“White Fragility” and Rappers

The first have of the 20th century was defined by jazz. The second half was steered by rock’n’roll. Now the prime cultural drive when it comes to music is rap and hip hop, music which has its roots in places like the Bronx in the late 70s. Its creators were black and Latin kids. These days, though, the largest consumers of this music are white–and more and more performers are white. This is leading to some interesting tensions as pointed out in this article at Medium.com on the topic of “white fragility.”

Let’s deal with the facts. Hip-hop was primarily created by black and Latinx youth living in the South Bronx in the 1970s. During that time, highways were being built through poor neighborhoods, destroying the fabric of these communities. Along with budget cuts to programs designed to help poor people of color, these changes disenfranchised many. Arts and after school programs were cut, and rather than being in safe learning environments, many kids took to the streets for their education. They created new slang and a rebellious fashion. They plugged into the lamp posts for power and made up new dances while the DJ played the funkiest part of a song over and over again. They created a new form of poetry, a new form of music that they used to express their pain. Like the rose that grew from the concrete, hip-hop became a quite literal response to systemic oppression faced primarily by poor people of color.

While the South Bronx was, and still is, primarily poor black and Latinx people, there were young white people from all over New York City who were inspired by hip-hop from its inception. Particularly in the graffiti world, white kids were making their mark in hip-hop as early as the original pioneers. It would be more rare to see white DJs, MCs, and B-boys back then, but as hip-hop involved over time, more and more white people became involved in every aspect of the culture and were respected as being down by law. Hip-hop has never been about segregation or some sort of supremacy. Hip-hop has always been about equality. Peace, love, unity and having fun.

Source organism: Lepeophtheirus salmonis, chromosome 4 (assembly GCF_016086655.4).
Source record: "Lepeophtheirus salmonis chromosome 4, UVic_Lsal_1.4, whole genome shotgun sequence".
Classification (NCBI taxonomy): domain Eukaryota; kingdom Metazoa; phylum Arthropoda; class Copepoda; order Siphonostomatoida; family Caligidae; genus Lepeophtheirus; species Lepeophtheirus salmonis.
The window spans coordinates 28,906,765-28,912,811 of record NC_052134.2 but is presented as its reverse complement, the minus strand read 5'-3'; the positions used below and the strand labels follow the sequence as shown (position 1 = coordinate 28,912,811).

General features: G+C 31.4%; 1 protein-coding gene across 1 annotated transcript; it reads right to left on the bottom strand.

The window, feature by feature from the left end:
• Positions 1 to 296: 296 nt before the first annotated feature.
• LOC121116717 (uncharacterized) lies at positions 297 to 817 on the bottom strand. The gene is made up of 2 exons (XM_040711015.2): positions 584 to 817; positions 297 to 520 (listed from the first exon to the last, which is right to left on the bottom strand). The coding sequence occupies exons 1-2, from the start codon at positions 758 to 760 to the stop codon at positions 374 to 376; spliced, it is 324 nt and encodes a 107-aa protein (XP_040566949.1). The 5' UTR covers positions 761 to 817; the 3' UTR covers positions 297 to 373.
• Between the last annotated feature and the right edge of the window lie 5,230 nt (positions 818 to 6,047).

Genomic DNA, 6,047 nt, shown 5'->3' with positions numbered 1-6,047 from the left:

Hip-hop has always also been about justice. As rappers moved to the forefront of hip-hop culture in the early 1980s, young people of color were in a unique position to address the oppression we face through music. The first big record to do this was “The Message” by Grandmaster Flash and the Furious Five. The success of “The Message” created a lane for “conscious” hip-hop to be successful. However, the more conscious hip-hop became, the more pro-black it became. While poor people of every race could relate to Melle Mel’s rap in “The Message,” by the early 1990s popular hip-hop artists like X-Clan, Gang Starr and Public Enemy were pushing a message that was focused primarily on the needs of black people. Hugely inspired by Malcolm X, these artists spoke of self determination and worth and demanded we be accountable for pathologies in our community while simultaneously combating a system that is set up for us to fail. As a young black man raised in a culturally nationalist home, this hip-hop spoke to me. These MCs were my heroes.

No matter the message, white kids always will be the primary consumers of hip-hop music around the world. White kids are most likely to be the ones with the money to support the music, another result of systemic oppression and white privilege. Some of these white kids go beyond being consumers and actually participate in the culture. They learn how to rap, DJ, B-Boy, write graffiti, and they become excellent at it. Because hip-hop as a culture is based on skill, as long as you have skills, you will be respected regardless of race. You will be given what is sometimes crudely referred to as “a pass.” This is a beautiful thing. It is proof that hip-hop has unified more people of different races than any other culture.

However, some white people (not all, some, I have to say that because some of y’all get real sensitive when anyone critiques anything white) in hip-hop misunderstand what this pass means. Your hip-hop pass does not entitle you to intentionally participate in the silencing of black people who express black pain. This pass does not mean you no longer have the ability to say or do racist things. This pass does not mean that when you do engage in the silencing of black people, that you won’t be checked.

Keep going.

Alan Cross

is an internationally known broadcaster, interviewer, writer, consultant, blogger and speaker. In his 30+ years in the music business, Alan has interviewed the biggest names in rock, from David Bowie and U2 to Pearl Jam and the Foo Fighters. He’s also known as a musicologist and documentarian through programs like The Ongoing History of New Music.

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